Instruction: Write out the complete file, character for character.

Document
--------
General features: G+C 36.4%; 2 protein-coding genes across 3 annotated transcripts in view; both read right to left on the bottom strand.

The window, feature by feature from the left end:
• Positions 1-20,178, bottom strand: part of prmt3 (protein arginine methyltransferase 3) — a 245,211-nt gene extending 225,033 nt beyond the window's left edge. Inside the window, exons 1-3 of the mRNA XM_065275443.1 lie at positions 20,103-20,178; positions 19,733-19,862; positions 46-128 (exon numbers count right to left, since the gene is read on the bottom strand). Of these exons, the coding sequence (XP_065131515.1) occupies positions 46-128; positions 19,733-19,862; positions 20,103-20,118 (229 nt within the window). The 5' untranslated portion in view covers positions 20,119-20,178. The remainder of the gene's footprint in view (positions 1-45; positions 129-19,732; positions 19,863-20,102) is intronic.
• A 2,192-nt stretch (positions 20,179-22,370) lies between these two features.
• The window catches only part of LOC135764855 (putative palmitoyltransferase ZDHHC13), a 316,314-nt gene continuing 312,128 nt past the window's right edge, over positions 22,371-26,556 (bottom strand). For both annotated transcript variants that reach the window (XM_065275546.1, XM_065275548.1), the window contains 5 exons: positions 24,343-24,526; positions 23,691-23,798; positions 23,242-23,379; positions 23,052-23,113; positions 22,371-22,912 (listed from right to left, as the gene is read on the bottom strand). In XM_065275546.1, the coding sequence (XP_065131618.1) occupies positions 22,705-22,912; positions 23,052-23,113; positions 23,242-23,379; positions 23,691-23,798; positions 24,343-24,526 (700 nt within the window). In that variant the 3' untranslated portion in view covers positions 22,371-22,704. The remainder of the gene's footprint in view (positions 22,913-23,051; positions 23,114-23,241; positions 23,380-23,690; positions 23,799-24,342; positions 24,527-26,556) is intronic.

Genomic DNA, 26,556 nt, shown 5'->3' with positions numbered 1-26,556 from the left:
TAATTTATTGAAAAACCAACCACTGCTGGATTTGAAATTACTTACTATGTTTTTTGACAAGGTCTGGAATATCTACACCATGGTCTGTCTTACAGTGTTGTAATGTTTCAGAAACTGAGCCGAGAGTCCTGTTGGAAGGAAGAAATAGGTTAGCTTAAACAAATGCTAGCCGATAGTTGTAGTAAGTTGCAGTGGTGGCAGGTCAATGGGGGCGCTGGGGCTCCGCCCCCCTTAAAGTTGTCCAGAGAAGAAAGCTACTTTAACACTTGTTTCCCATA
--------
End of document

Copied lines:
General features: G+C 36.4%; 2 protein-coding genes across 3 annotated transcripts in view; both read right to left on the bottom strand.

The window, feature by feature from the left end:
• Positions 1-20,178, bottom strand: part of prmt3 (protein arginine methyltransferase 3) — a 245,211-nt gene extending 225,033 nt beyond the window's left edge. Inside the window, exons 1-3 of the mRNA XM_065275443.1 lie at positions 20,103-20,178; positions 19,733-19,862; positions 46-128 (exon numbers count right to left, since the gene is read on the bottom strand). Of these exons, the coding sequence (XP_065131515.1) occupies positions 46-128; positions 19,733-19,862; positions 20,103-20,118 (229 nt within the window). The 5' untranslated portion in view covers positions 20,119-20,178. The remainder of the gene's footprint in view (positions 1-45; positions 129-19,732; positions 19,863-20,102) is intronic.
• A 2,192-nt stretch (positions 20,179-22,370) lies between these two features.
• The window catches only part of LOC135764855 (putative palmitoyltransferase ZDHHC13), a 316,314-nt gene continuing 312,128 nt past the window's right edge, over positions 22,371-26,556 (bottom strand). For both annotated transcript variants that reach the window (XM_065275546.1, XM_065275548.1), the window contains 5 exons: positions 24,343-24,526; positions 23,691-23,798; positions 23,242-23,379; positions 23,052-23,113; positions 22,371-22,912 (listed from right to left, as the gene is read on the bottom strand). In XM_065275546.1, the coding sequence (XP_065131618.1) occupies positions 22,705-22,912; positions 23,052-23,113; positions 23,242-23,379; positions 23,691-23,798; positions 24,343-24,526 (700 nt within the window). In that variant the 3' untranslated portion in view covers positions 22,371-22,704. The remainder of the gene's footprint in view (positions 22,913-23,051; positions 23,114-23,241; positions 23,380-23,690; positions 23,799-24,342; positions 24,527-26,556) is intronic.

Genomic DNA, 26,556 nt, shown 5'->3' with positions numbered 1-26,556 from the left:
TAATTTATTGAAAAACCAACCACTGCTGGATTTGAAATTACTTACTATGTTTTTTGACAAGGTCTGGAATATCTACACCATGGTCTGTCTTACAGTGTTGTAATGTTTCAGAAACTGAGCCGAGAGTCCTGTTGGAAGGAAGAAATAGGTTAGCTTAAACAAATGCTAGCCGATAGTTGTAGTAAGTTGCAGTGGTGGCAGGTCAATGGGGGCGCTGGGGCTCCGCCCCCCTTAAAGTTGTCCAGAGAAGAAAGCTACTTTAACACTTGTTTCCCATA